Kenny Werner talks about this a lot in Effortless Mastery. He talks about how self-consciouness and the desire to sound good (he's talking about playing music) result in an impossible constriction that prevents the flow of connection between self and sound that is necessary to play spontaneously and well. The situation is driven by the ego, with the person's self of self-worth being hopelessly tied up with their capacity to impress others, and this in turn leads to an endless cycle of worry, fear, and an inability to play to their true capacity. Worrying about sounding good, wanting to play well, or, in my case, perhaps, starting to think about 'making paintings', he suggests, works to block a person's capacity to operate from the place where things are simple and easy.
Tuesday, 14 June 2011
You can understand it, though, can't you? Trying to enact culturally-derived ideas you hold in your mind about what it means to 'be an artist' has got to be an easier process than trying to find your own way. What the hell are your own 'urges, preferences and questions' anyway? I guess people who can answer that question better than me actually manage to produce some work.....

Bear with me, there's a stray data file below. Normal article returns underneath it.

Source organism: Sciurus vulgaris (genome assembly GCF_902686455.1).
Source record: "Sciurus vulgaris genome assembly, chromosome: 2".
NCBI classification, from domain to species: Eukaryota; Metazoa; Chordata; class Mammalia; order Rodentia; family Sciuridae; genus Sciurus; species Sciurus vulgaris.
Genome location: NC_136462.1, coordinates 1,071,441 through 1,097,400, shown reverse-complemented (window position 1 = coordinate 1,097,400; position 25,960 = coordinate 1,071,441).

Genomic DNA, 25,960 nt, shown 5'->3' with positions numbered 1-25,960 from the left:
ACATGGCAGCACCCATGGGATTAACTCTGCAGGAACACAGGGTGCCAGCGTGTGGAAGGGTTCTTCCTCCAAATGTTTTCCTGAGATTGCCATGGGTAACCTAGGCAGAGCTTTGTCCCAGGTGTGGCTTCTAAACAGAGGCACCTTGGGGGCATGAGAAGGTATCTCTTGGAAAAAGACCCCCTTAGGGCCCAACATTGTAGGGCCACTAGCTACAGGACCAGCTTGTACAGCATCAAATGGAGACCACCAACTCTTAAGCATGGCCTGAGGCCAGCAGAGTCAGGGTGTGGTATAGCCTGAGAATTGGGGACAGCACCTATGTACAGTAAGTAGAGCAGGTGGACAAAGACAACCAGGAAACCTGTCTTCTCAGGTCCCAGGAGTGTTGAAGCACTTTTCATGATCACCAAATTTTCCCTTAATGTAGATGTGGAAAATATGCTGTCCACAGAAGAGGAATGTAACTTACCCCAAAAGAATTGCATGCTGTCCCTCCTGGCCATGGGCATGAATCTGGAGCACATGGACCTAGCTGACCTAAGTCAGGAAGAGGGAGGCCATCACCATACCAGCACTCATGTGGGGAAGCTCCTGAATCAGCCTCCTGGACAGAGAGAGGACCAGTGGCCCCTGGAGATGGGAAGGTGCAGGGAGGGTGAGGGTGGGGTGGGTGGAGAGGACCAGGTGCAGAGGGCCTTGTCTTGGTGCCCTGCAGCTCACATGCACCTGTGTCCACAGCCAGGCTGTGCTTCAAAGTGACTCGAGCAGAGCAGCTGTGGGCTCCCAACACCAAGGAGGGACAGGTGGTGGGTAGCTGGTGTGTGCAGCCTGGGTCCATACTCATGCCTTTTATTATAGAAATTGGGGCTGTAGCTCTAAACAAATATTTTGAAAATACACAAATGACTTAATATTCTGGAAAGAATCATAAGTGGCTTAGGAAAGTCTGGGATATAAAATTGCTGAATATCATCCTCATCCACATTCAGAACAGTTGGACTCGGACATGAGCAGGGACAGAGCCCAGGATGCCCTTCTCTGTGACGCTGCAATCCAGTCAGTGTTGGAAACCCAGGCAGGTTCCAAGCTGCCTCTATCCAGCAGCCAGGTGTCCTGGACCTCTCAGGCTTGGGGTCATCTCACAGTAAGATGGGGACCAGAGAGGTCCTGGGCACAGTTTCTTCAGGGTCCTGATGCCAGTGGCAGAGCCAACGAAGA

Monday, 13 June 2011
I've been having a few conversations with people recently about the idea of 'authenticity' in relation to 'good'. Someone suggested that when we respond to a piece of work, perhaps even going so far as to say that it's good, what we're responding to may be authenticity. By authenticity I mean the ideas I talked about in 'being good or being you' - that what you pick up in the painting that you like could be a sense of the person's attempt to find their own way; their urges, preferences and questions. Whereas work that we might feel is 'bad' is perhaps work that isn't sure of itself. Someone else suggested that this second kind of work may be largely derivative, in the sense that it's based on ideas that have been picked up from culture and experience about 'what a painting is' or 'what art is'. I'm not talking about the nebulous impossibility of 'being original' here. 'Originality' seems to be as much of a problem as 'art'.
Perhaps the 'bad' work is also more self-conscious. The person producing it surely must have the same urge for colour, response to form, fascination with texture etc as anyone else in the world who is producing things. But maybe they are unconsciously limiting the range of their possible responses with these half-conscious notions about what it means to 'make art' or 'be an artist'. And probably watching themselves from the other side of the room.
It strikes me that this is why I like the idea of 'creativity' much more. With creativity, you can do what the hell you like. You can throw pink watercolour onto a piece of wallpaper just to see what it looks like. You can take a red wax crayon and drag it through the pink just to see what happens. It doesn't matter what someone else will think. It doesn't matter if it's art. The point is not, 'am I making good paintings' but 'how brave can I be with this pink colour in my hand?'....